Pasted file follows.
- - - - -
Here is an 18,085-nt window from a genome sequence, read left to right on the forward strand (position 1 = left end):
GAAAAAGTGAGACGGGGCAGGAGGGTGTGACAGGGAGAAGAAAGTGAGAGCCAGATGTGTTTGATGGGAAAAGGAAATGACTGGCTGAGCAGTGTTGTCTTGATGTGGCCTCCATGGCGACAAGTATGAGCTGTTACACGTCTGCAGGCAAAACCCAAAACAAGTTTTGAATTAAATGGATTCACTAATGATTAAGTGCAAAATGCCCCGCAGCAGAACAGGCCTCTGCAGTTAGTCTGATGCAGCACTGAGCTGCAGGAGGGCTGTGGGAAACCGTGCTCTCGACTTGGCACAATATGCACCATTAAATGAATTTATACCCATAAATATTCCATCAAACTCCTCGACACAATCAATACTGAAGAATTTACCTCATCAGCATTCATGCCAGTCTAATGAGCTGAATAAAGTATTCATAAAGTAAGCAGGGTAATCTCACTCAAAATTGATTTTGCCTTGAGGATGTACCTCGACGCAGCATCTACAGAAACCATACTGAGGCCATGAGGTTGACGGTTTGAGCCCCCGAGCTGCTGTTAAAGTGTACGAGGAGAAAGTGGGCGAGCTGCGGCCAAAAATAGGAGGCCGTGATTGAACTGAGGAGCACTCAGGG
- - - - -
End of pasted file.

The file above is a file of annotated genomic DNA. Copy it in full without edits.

Here is an 18,085-nt window from a genome sequence, read left to right on the forward strand (position 1 = left end):
GAAAAAGTGAGACGGGGCAGGAGGGTGTGACAGGGAGAAGAAAGTGAGAGCCAGATGTGTTTGATGGGAAAAGGAAATGACTGGCTGAGCAGTGTTGTCTTGATGTGGCCTCCATGGCGACAAGTATGAGCTGTTACACGTCTGCAGGCAAAACCCAAAACAAGTTTTGAATTAAATGGATTCACTAATGATTAAGTGCAAAATGCCCCGCAGCAGAACAGGCCTCTGCAGTTAGTCTGATGCAGCACTGAGCTGCAGGAGGGCTGTGGGAAACCGTGCTCTCGACTTGGCACAATATGCACCATTAAATGAATTTATACCCATAAATATTCCATCAAACTCCTCGACACAATCAATACTGAAGAATTTACCTCATCAGCATTCATGCCAGTCTAATGAGCTGAATAAAGTATTCATAAAGTAAGCAGGGTAATCTCACTCAAAATTGATTTTGCCTTGAGGATGTACCTCGACGCAGCATCTACAGAAACCATACTGAGGCCATGAGGTTGACGGTTTGAGCCCCCGAGCTGCTGTTAAAGTGTACGAGGAGAAAGTGGGCGAGCTGCGGCCAAAAATAGGAGGCCGTGATTGAACTGAGGAGCACTCAGGG